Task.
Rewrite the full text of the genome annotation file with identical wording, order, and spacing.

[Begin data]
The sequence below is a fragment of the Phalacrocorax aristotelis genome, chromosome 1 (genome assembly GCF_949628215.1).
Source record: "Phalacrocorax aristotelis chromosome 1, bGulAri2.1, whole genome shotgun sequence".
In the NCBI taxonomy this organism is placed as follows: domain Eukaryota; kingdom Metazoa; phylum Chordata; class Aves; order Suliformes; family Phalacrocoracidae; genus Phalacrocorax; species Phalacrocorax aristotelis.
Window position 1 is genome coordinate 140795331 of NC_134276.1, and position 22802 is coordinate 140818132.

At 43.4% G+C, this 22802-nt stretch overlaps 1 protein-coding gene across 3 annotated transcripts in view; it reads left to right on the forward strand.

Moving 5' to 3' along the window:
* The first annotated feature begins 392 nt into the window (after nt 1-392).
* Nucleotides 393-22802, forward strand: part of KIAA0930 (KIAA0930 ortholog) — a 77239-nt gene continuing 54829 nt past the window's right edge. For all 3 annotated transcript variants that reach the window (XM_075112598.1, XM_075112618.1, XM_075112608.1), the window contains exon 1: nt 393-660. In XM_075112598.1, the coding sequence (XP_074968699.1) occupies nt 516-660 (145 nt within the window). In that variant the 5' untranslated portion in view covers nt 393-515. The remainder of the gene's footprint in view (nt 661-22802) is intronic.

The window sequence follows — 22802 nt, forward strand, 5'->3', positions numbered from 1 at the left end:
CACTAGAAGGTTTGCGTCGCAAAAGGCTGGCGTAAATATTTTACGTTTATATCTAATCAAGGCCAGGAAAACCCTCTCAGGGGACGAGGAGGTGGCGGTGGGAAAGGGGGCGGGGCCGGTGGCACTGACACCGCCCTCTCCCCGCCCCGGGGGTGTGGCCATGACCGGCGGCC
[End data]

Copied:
The sequence below is a fragment of the Phalacrocorax aristotelis genome, chromosome 1 (genome assembly GCF_949628215.1).
Source record: "Phalacrocorax aristotelis chromosome 1, bGulAri2.1, whole genome shotgun sequence".
In the NCBI taxonomy this organism is placed as follows: domain Eukaryota; kingdom Metazoa; phylum Chordata; class Aves; order Suliformes; family Phalacrocoracidae; genus Phalacrocorax; species Phalacrocorax aristotelis.
Window position 1 is genome coordinate 140795331 of NC_134276.1, and position 22802 is coordinate 140818132.

At 43.4% G+C, this 22802-nt stretch overlaps 1 protein-coding gene across 3 annotated transcripts in view; it reads left to right on the forward strand.

Moving 5' to 3' along the window:
* The first annotated feature begins 392 nt into the window (after nt 1-392).
* Nucleotides 393-22802, forward strand: part of KIAA0930 (KIAA0930 ortholog) — a 77239-nt gene continuing 54829 nt past the window's right edge. For all 3 annotated transcript variants that reach the window (XM_075112598.1, XM_075112618.1, XM_075112608.1), the window contains exon 1: nt 393-660. In XM_075112598.1, the coding sequence (XP_074968699.1) occupies nt 516-660 (145 nt within the window). In that variant the 5' untranslated portion in view covers nt 393-515. The remainder of the gene's footprint in view (nt 661-22802) is intronic.

The window sequence follows — 22802 nt, forward strand, 5'->3', positions numbered from 1 at the left end:
CACTAGAAGGTTTGCGTCGCAAAAGGCTGGCGTAAATATTTTACGTTTATATCTAATCAAGGCCAGGAAAACCCTCTCAGGGGACGAGGAGGTGGCGGTGGGAAAGGGGGCGGGGCCGGTGGCACTGACACCGCCCTCTCCCCGCCCCGGGGGTGTGGCCATGACCGGCGGCC